Every New Chapter in Life, Requires Planning
Where did the time go? It seems like only yesterday that your baby was learning how to walk and today they are walking across a stage to receive their high school diploma. Their future is full of hope, and you as a parent are well deserved to share in the excitement. However, this time can also be stressful, as we want to ensure our children are ready to enter the world, prepared to face life’s challenges.
If your child recently graduated from high school, or is already in college, your child turning 18 years old is a big legal milestone. Your child will always be “your baby”, but the law treats them as adults with all the rights and responsibilities that come with it. While your child can now legally vote, join the military, and get a tattoo (hopefully they avoid this one), his/her newfound liberties can affect you (the parent) in important ways:
As legal adults, parents no longer have the authority to receive medical information and make healthcare decisions on their child’s behalf. I often see cases where a child is hurt while away at school, and ends up in an emergency room. If your child is 18 or older, the hospital is prohibited from providing you with any information about the status of your child over the phone. In fact, hospitals often refuse to even confirm or deny that a person was admitted to the hospital as a patient. From there, the parents then must make the frantic drive to the child’s school (usually at 3am) not knowing whether their child is ok.
Health Care Surrogate, Living Will and HIPAA authorization
As it relates to healthcare decisions, a Health Care Surrogate allows your child to appoint you as her agent to act on her behalf if she cannot act for herself. For example, if your child is incapacitated, you will have the authority to make those necessary healthcare decisions on her behalf.
Such decisions include what doctors your child will see, which hospitals your child will go to, what treatment your child will receive, and ultimately whether or not to “pull the plug”. Nobody wants to think of their child in that situation, but keep in mind the ordeal that occurred in the well-known case of Teri Schiavo, who was 26 years old when she became legally incapacitated. A living will allows your child to state her wishes about end-of-life medical care and can avoid a legal nightmare, like the Teri Schiavo case.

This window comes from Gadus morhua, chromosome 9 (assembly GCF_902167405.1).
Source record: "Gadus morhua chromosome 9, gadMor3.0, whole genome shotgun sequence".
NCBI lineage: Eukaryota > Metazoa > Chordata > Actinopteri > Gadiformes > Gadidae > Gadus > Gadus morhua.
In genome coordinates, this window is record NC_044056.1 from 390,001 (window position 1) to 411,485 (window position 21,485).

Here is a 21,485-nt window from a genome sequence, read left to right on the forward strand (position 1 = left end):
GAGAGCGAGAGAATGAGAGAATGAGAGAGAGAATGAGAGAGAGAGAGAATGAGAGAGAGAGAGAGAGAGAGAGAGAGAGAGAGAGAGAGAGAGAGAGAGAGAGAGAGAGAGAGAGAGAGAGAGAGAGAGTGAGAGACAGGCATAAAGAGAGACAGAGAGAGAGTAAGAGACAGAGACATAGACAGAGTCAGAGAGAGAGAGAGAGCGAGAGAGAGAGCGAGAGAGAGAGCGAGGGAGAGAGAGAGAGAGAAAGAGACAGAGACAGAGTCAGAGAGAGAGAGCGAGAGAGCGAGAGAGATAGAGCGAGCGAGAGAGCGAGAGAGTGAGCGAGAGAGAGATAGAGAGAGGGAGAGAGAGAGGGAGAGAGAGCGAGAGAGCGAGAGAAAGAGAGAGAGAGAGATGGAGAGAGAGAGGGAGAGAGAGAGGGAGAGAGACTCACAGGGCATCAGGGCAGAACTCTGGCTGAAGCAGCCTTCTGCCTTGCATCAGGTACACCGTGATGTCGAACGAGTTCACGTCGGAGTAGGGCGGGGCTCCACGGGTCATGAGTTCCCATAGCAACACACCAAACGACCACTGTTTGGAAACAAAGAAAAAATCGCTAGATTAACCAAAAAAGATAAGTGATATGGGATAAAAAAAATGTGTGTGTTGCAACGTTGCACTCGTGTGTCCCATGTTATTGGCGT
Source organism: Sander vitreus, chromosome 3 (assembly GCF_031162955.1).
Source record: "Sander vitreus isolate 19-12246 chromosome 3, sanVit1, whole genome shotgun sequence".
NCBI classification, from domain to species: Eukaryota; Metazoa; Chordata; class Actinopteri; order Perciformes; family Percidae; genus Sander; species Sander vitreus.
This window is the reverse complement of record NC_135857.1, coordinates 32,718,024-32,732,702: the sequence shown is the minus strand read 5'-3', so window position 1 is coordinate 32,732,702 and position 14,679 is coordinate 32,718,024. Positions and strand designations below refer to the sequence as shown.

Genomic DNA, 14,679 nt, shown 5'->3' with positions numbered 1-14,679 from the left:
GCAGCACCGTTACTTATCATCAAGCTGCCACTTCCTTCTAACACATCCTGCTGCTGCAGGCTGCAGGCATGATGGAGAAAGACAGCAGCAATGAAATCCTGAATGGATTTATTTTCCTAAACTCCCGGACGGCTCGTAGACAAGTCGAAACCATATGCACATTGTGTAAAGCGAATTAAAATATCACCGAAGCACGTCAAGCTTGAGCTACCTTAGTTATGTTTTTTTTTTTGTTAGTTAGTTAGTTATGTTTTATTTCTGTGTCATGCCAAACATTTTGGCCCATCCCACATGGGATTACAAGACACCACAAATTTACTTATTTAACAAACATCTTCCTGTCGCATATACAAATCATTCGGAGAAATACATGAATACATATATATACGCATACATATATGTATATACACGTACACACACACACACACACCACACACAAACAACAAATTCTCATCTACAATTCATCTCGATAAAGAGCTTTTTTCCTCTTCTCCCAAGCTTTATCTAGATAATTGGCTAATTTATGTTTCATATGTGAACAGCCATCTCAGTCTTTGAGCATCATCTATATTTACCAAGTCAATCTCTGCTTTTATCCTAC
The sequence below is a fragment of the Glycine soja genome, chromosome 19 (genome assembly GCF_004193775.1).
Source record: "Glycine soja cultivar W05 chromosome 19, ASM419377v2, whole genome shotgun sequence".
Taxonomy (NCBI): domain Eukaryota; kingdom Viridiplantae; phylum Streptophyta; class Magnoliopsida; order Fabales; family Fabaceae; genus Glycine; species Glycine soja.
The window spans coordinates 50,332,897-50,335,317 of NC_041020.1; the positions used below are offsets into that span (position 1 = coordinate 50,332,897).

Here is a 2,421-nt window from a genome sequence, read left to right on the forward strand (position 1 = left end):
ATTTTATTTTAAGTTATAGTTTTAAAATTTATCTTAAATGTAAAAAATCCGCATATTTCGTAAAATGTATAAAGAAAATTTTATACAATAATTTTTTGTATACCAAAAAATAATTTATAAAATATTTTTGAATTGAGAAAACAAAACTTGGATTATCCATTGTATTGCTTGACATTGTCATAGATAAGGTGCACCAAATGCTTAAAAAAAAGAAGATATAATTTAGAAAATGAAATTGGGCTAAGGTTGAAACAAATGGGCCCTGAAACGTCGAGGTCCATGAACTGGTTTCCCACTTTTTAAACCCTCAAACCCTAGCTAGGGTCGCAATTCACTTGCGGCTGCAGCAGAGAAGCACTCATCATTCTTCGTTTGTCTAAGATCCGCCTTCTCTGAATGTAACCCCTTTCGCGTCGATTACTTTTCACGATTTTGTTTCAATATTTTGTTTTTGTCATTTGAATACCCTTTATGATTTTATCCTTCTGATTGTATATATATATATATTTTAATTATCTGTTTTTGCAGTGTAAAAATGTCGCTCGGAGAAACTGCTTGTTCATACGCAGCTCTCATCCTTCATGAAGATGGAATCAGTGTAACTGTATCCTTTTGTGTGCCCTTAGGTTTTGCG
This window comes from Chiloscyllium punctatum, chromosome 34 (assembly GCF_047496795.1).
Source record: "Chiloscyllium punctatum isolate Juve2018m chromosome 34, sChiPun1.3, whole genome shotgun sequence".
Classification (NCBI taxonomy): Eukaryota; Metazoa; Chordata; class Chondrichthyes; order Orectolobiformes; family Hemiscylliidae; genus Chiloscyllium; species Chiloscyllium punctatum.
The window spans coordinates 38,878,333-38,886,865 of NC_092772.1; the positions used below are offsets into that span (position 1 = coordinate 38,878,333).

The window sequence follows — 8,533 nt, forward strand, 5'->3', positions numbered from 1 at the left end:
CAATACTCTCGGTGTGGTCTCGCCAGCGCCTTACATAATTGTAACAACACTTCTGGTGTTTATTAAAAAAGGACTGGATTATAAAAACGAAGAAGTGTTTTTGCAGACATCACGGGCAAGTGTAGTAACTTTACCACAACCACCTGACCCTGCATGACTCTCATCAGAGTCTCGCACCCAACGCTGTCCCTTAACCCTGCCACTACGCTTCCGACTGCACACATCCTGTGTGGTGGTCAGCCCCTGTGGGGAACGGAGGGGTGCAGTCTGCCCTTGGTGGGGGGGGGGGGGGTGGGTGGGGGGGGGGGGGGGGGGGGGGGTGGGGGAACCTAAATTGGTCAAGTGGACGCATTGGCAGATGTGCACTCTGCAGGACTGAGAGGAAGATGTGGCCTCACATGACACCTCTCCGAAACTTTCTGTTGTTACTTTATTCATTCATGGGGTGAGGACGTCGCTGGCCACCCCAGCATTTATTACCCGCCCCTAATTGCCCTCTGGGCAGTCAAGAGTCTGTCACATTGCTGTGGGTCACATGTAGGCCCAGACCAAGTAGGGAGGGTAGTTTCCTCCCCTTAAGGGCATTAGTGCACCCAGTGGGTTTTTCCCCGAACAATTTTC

In addition, your child should also execute a HIPAA waiver which will allow your child to designate you as a person who is able to receive medical information from her healthcare providers. All three of these are critical documents that you will need to avoid the scary middle-of-the-night drive to your child’s school scenario mentioned above. Instead, if your child has a health emergency away from home, you will be able to e-mail those documents to the healthcare facility and someone from the healthcare facility will be allowed to speak with you regarding the condition of your child.
Durable Power of Attorney
With respect to legal and financial decisions, a Durable Power of Attorney will allow your child to appoint you as her agent to act on her behalf if she cannot act for herself. For example, if your child is incapacitated, you will be able to write checks from her bank account on her behalf.
With every new chapter in life, careful planning is required to achieve goals and minimize hardships. Effective estate planning is a useful way of ensuring you can be there for your adult child, in case of an emergency. Contact OC Estate and Elder Law at (954) 251-0332 or firstname.lastname@example.org to receive a personalized consultation regarding you estate planning options.